That evening I met up with Stefan and we headed out for some drinks. This is where couchsurfing trumps any tour book or Lonely Planet guide. Nothing beats having a local show you their city. It’s extremely unlikely I would have found the places Stefan took me as most of them seemed to be down dimly lit stairs into elaborately decorated basement bars. The most outlandish of them was called Łódź Kaliska in which the walls were emblazoned with arty pictures of naked ladies and mirrors that left me feeling disoriented while I was still completely sober!

Krakow, Poland.

Krakow, Poland.

Krakow, Poland.

The next day I explored the Jewish Kazimierz neighborhood. It has something of a chilling history because during the Holocaust the neighborhood was walled in and its residents were slowly removed to concentration camps. I walked into a number of the old apartment buildings that seemed to groan under the weight of the history they hold.

I spent much of the day exploring the cities many churches and looking up at graphic depictions of the wounded Christ upon the cross. I find it a little strange that Catholics like to depict their God in this most ungodly moment of weakness. I guess that’s some religious thing, but a part of me felt a sorry for him as I looked at the various statues of him suspended in torturous pain nailed to the crucifix. From a PR point of view it’s a disaster which, I suppose, is why the Church of England removed him from the cross and started depicting him as a guy who spent a lot of time walking around with sheep and an inconvenient glow emanating from his head.

Krakow, Poland.

As the second day came to an end, Stefan and I again hit the bars. In the old Jewish neighborhood he took me to a bar that had record players, vintage radios, and old bicycles hung upon its walls. Another one that felt more like an art gallery that was moonlighting as a bar, and one was so dark I imagine that it would make little difference if you were blind drunk.

Krakow, Poland.

Krakow, Poland. Blue van sausages. --- Thanks for watching the slideshow. I love hearing your comments so please consider taking the time to leave a comment.

After a few more bars in the Old Town we were done, it was late and having missed the last tram back to his apartment we had to walk to the bus stop. Along the way Stefan was keen to bring my time in his city to a fitting gastronomical finale with a Polish sausage from the “blue van” parked through the night at Hala Targowa marketplace.

Apparently the “Blue van” is a near legend among the locals, and really, what better way to end a night, and indeed a trip like this, than to eat meat out of a van cooked over an open fire right there on the side of the road by two shifty looking Polish men in white coasts. Yes, that sounds just about perfect if you ask me.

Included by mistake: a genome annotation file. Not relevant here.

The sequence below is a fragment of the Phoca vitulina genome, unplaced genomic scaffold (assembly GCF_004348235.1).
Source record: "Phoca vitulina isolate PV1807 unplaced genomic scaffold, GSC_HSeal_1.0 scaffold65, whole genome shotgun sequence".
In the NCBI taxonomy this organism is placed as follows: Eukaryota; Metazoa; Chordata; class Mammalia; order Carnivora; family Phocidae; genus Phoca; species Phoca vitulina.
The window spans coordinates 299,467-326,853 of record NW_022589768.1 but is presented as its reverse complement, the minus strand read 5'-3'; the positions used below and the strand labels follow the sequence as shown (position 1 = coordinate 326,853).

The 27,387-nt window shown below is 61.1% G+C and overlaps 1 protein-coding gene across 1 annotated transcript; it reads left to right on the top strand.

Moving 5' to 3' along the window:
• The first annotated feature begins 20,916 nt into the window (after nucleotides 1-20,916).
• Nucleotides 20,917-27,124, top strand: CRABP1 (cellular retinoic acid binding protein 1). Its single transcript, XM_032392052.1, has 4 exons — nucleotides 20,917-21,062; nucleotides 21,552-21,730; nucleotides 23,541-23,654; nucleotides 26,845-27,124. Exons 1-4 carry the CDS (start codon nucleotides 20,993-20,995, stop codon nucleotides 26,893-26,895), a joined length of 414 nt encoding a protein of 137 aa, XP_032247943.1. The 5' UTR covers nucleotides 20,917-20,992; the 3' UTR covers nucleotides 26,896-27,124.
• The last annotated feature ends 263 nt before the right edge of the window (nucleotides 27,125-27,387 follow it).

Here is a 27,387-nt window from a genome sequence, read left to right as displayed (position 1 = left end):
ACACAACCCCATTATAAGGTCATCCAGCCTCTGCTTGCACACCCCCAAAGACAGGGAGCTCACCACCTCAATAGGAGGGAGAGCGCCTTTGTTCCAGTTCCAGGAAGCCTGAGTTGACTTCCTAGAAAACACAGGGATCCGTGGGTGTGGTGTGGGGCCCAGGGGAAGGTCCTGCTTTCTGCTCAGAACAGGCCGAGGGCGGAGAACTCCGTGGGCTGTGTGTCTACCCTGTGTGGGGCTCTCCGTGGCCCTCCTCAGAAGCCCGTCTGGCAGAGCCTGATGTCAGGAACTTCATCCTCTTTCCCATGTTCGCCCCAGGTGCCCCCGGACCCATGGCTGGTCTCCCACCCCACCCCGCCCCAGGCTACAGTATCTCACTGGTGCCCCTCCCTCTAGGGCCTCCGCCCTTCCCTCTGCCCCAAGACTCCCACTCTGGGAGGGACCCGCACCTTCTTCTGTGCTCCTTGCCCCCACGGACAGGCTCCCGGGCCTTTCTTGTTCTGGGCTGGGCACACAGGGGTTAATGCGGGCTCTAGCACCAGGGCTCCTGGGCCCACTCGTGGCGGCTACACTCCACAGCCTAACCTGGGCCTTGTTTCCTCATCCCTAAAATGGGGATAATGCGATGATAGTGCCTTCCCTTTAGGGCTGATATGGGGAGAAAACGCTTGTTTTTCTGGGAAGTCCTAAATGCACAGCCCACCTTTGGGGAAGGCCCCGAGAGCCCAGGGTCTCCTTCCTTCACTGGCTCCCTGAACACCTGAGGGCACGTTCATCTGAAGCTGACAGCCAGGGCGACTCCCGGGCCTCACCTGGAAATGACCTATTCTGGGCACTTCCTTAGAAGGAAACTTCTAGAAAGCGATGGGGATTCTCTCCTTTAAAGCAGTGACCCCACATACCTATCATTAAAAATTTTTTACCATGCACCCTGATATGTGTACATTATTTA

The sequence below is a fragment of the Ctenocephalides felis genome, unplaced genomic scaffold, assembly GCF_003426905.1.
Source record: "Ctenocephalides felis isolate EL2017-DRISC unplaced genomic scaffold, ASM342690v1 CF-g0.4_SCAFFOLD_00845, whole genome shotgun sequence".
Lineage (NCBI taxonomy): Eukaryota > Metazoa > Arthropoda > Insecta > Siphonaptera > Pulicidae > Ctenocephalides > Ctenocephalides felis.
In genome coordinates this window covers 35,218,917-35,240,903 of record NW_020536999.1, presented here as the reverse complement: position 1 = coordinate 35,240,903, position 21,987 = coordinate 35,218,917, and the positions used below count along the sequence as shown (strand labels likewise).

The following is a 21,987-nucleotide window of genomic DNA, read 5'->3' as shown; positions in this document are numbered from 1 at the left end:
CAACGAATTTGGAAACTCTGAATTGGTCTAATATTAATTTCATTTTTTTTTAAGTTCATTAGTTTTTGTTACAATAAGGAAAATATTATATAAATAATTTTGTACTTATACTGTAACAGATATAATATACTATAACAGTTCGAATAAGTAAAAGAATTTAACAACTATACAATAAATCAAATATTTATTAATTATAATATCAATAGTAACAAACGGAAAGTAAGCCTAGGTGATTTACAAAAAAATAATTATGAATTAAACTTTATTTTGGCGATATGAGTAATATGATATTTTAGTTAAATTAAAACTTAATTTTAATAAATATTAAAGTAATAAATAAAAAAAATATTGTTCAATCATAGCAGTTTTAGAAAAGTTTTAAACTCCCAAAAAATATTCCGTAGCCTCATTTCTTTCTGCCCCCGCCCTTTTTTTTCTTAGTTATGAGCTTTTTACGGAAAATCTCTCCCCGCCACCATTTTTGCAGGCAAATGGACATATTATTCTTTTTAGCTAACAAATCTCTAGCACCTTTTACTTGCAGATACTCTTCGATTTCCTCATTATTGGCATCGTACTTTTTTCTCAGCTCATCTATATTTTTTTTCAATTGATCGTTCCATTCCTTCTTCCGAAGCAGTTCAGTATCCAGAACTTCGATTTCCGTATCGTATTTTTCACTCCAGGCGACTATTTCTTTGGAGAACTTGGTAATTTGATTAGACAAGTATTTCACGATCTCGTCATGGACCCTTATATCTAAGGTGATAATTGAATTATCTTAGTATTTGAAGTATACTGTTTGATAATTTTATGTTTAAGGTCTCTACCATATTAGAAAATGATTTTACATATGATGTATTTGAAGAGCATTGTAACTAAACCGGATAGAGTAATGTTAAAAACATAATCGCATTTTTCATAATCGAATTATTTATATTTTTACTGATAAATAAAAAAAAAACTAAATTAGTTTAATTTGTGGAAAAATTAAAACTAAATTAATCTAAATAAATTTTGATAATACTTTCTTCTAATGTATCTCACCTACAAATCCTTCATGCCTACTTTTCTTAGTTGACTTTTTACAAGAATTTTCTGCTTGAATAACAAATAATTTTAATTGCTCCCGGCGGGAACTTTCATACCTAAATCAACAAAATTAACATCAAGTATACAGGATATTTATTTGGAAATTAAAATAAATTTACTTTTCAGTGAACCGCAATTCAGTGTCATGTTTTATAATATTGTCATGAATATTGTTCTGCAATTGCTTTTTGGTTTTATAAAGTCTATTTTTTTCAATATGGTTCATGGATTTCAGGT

Kraków walks
MSNBC looks at Kraków

GeneralFriday, June 4th, 2010, (2:30 pm)

I was never a serious ‘LOST’ addict. The hit ABC TV series was never more than light entertainment for me, but after having just watched the series finale I find myself thinking ‘was that is?’

Lost Finale.

Plenty of people said that the finale of the series would inevitably be a disappointment that would answer few of the shows intriguing mysteries. I was expecting that, but come on, the ending could’ve only been a fraction more anticlimactic if Pam Ewing from TV’s Dallas had appeared in some dodgy looking 1980’s night frock to announce that the whole thing had all been one of her convoluted dreams.

Maybe I’m a little slow on the uptake, but I was still none the wiser as to what the heck was happening, even as I was half way through the finale episode. Desmond was running people over, Ben was a nerdy teacher, Sayid was coverting his brothers wife, and Sawyer was a cop! It was all a little confusing, but surely headed for a real head-bender of a finale.

Sure, I had already accepted the fact that there would be loose ends. I didn’t for one moment expect the script writers to tell us what the DHARMA Initiative was and why it had branded sharks. I knew that there would be no explanation as to why Walt had special powers, why polar bears were on the island, and how it was that everyone seemed to have the tracking abilities of Pocahontas.

I did, however, at least expect some of the bigger more pressing plot lines to be addressed. Like what the heck the island was, what was the infamous black smoke that somehow became Jon Locke, and who was Charles Widmore and what the heck was he after?

In the end though, while it wasn’t a dream, it wasn’t much better. Everyone we have been watching for the one hundred and fifteen hours that I spent following the show was in fact dead!

There wasn’t so much of a mention about all the other people who perished on Oceanic 815, not a whisper about ‘the others’ or indeed the other ‘others.’ Instead the whole series is wrapped up with some cheesy soft focus flipping back and forth through realities with people crying and saying “I remember” while Jack (and I) struggled to grasp what the heck was going on.

I can only imagine the dissapointment of the die-hard ‘LOST’ fans out there, crushed that there their complex calculations and theorizing were all for nothing. I’m not among them, in part because TV rarely pulls me in that much, and also because my brother told me when the show first started that the script writers had already got one disastrous series finale (Alias) under their belt so this was likely headed in the same direction.

But come on, ‘they were all dead’ … Really? The collective imaginations of the people who led us all down this make believe path, introducing us to the black smoke, the hatch, the diversionary sub plots, and ‘the others,’ couldn’t have come up with something just a little bit more imaginative than ‘they were all dead?’ For me I think that is far more disappointing than the ending itself.

I’m Lost
‘LOST’ Finale Explained: Answering the Unanswered Questions
‘LOST’ finale explanation has Twitter users, err, Lost
‘LOST’ season finale ends series six with more questions for fans
‘LOST’ leaves viewers a lesson on faith
Could ‘LOST’ Have Ended Differently?